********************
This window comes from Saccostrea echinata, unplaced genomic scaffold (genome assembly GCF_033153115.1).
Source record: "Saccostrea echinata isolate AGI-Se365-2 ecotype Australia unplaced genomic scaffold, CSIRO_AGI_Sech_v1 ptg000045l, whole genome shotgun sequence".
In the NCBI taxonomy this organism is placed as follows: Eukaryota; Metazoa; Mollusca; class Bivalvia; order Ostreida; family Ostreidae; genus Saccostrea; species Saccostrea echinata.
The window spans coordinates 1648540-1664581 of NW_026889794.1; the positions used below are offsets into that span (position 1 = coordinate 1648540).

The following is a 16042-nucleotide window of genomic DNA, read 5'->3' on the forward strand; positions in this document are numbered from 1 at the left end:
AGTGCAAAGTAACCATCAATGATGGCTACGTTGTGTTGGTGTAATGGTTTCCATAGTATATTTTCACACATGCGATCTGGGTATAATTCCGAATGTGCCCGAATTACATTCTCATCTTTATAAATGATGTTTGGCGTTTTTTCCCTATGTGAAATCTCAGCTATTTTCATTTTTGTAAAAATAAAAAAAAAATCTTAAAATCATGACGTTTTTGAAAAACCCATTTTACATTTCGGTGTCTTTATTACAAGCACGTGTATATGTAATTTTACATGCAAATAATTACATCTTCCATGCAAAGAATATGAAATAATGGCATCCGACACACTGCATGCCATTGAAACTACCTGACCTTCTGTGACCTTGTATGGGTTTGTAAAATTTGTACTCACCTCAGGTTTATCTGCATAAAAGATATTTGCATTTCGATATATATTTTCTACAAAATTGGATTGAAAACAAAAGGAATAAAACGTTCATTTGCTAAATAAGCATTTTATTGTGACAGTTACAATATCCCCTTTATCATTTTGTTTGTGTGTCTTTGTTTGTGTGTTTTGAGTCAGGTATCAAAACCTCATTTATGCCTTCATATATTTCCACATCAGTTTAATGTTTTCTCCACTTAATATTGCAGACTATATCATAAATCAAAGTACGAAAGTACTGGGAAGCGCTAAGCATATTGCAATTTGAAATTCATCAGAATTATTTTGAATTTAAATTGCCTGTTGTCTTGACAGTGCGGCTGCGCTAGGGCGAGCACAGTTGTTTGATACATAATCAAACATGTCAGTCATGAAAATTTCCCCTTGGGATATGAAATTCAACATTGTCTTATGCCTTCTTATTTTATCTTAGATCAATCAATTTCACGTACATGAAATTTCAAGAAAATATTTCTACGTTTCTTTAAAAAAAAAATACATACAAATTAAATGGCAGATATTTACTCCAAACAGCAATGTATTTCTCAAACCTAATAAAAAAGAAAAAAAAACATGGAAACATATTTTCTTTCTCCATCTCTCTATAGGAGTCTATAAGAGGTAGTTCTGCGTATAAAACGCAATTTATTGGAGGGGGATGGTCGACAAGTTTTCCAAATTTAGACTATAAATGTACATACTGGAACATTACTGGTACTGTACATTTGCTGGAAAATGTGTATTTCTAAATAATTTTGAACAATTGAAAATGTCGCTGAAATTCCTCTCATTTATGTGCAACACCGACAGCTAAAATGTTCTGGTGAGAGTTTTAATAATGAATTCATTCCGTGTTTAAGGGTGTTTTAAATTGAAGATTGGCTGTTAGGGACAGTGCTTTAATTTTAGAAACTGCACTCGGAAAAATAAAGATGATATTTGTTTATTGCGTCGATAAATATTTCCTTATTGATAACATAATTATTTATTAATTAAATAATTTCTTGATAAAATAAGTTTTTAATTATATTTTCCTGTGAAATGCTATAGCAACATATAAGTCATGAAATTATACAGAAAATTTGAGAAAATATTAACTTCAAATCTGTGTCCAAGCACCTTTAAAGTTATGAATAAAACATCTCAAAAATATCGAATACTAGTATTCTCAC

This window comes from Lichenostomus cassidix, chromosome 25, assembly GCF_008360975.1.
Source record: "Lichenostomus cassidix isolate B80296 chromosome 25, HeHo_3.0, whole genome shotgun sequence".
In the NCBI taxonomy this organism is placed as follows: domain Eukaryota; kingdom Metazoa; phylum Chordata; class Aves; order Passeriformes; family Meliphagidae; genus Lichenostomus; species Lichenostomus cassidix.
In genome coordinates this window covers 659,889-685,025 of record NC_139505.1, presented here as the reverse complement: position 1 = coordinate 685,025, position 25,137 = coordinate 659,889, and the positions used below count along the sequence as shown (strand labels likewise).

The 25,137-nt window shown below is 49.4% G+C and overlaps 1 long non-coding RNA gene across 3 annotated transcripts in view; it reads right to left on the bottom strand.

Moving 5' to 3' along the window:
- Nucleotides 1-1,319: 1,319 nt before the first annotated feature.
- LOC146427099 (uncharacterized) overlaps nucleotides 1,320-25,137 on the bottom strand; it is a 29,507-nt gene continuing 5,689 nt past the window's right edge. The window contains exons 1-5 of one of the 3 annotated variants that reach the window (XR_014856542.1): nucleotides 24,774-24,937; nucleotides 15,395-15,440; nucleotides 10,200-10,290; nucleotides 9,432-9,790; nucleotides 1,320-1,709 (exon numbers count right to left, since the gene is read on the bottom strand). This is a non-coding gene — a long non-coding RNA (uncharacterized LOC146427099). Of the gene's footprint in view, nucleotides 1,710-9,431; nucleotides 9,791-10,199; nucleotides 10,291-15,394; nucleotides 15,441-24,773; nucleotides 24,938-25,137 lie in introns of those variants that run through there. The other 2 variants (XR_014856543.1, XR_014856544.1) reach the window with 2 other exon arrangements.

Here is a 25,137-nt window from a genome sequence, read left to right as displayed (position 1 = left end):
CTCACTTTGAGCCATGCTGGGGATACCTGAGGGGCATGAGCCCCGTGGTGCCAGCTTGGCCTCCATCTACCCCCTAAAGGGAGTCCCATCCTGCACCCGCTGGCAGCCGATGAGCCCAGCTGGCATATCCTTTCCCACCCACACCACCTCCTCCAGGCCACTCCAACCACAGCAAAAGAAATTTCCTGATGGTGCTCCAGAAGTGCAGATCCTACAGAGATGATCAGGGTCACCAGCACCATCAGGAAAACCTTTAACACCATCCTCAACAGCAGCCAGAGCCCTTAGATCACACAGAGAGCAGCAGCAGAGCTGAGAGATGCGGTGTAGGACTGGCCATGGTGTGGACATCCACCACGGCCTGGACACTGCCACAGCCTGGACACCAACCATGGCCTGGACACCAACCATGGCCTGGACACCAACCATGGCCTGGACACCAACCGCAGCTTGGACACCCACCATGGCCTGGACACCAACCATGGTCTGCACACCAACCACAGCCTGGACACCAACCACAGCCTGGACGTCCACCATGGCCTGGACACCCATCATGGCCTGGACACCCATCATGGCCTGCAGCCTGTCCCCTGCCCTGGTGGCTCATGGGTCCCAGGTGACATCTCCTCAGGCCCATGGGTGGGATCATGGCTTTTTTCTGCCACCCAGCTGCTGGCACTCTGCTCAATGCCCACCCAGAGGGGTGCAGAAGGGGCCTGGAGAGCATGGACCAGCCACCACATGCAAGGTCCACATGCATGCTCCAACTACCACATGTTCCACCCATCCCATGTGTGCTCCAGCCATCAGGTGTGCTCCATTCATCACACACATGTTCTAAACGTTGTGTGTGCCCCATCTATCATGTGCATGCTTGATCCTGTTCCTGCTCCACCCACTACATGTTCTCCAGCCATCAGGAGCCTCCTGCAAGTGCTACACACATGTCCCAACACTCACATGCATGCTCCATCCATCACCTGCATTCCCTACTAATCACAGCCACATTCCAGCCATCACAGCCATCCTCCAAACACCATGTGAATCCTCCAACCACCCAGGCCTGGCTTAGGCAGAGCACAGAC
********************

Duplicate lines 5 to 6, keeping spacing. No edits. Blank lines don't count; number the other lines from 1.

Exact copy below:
The following is a 16042-nucleotide window of genomic DNA, read 5'->3' on the forward strand; positions in this document are numbered from 1 at the left end:
AGTGCAAAGTAACCATCAATGATGGCTACGTTGTGTTGGTGTAATGGTTTCCATAGTATATTTTCACACATGCGATCTGGGTATAATTCCGAATGTGCCCGAATTACATTCTCATCTTTATAAATGATGTTTGGCGTTTTTTCCCTATGTGAAATCTCAGCTATTTTCATTTTTGTAAAAATAAAAAAAAAATCTTAAAATCATGACGTTTTTGAAAAACCCATTTTACATTTCGGTGTCTTTATTACAAGCACGTGTATATGTAATTTTACATGCAAATAATTACATCTTCCATGCAAAGAATATGAAATAATGGCATCCGACACACTGCATGCCATTGAAACTACCTGACCTTCTGTGACCTTGTATGGGTTTGTAAAATTTGTACTCACCTCAGGTTTATCTGCATAAAAGATATTTGCATTTCGATATATATTTTCTACAAAATTGGATTGAAAACAAAAGGAATAAAACGTTCATTTGCTAAATAAGCATTTTATTGTGACAGTTACAATATCCCCTTTATCATTTTGTTTGTGTGTCTTTGTTTGTGTGTTTTGAGTCAGGTATCAAAACCTCATTTATGCCTTCATATATTTCCACATCAGTTTAATGTTTTCTCCACTTAATATTGCAGACTATATCATAAATCAAAGTACGAAAGTACTGGGAAGCGCTAAGCATATTGCAATTTGAAATTCATCAGAATTATTTTGAATTTAAATTGCCTGTTGTCTTGACAGTGCGGCTGCGCTAGGGCGAGCACAGTTGTTTGATACATAATCAAACATGTCAGTCATGAAAATTTCCCCTTGGGATATGAAATTCAACATTGTCTTATGCCTTCTTATTTTATCTTAGATCAATCAATTTCACGTACATGAAATTTCAAGAAAATATTTCTACGTTTCTTTAAAAAAAAAATACATACAAATTAAATGGCAGATATTTACTCCAAACAGCAATGTATTTCTCAAACCTAATAAAAAAGAAAAAAAAACATGGAAACATATTTTCTTTCTCCATCTCTCTATAGGAGTCTATAAGAGGTAGTTCTGCGTATAAAACGCAATTTATTGGAGGGGGATGGTCGACAAGTTTTCCAAATTTAGACTATAAATGTACATACTGGAACATTACTGGTACTGTACATTTGCTGGAAAATGTGTATTTCTAAATAATTTTGAACAATTGAAAATGTCGCTGAAATTCCTCTCATTTATGTGCAACACCGACAGCTAAAATGTTCTGGTGAGAGTTTTAATAATGAATTCATTCCGTGTTTAAGGGTGTTTTAAATTGAAGATTGGCTGTTAGGGACAGTGCTTTAATTTTAGAAACTGCACTCGGAAAAATAAAGATGATATTTGTTTATTGCGTCGATAAATATTTCCTTATTGATAACATAATTATTTATTAATTAAATAATTTCTTGATAAAATAAGTTTTTAATTATATTTTCCTGTGAAATGCTATAGCAACATATAAGTCATGAAATTATACAGAAAATTTGAGAAAATATTAACTTCAAATCTGTGTCCAAGCACCTTTAAAGTTATGAATAAAACATCTCAAAAATATCGAATACTAGTATTCTCAC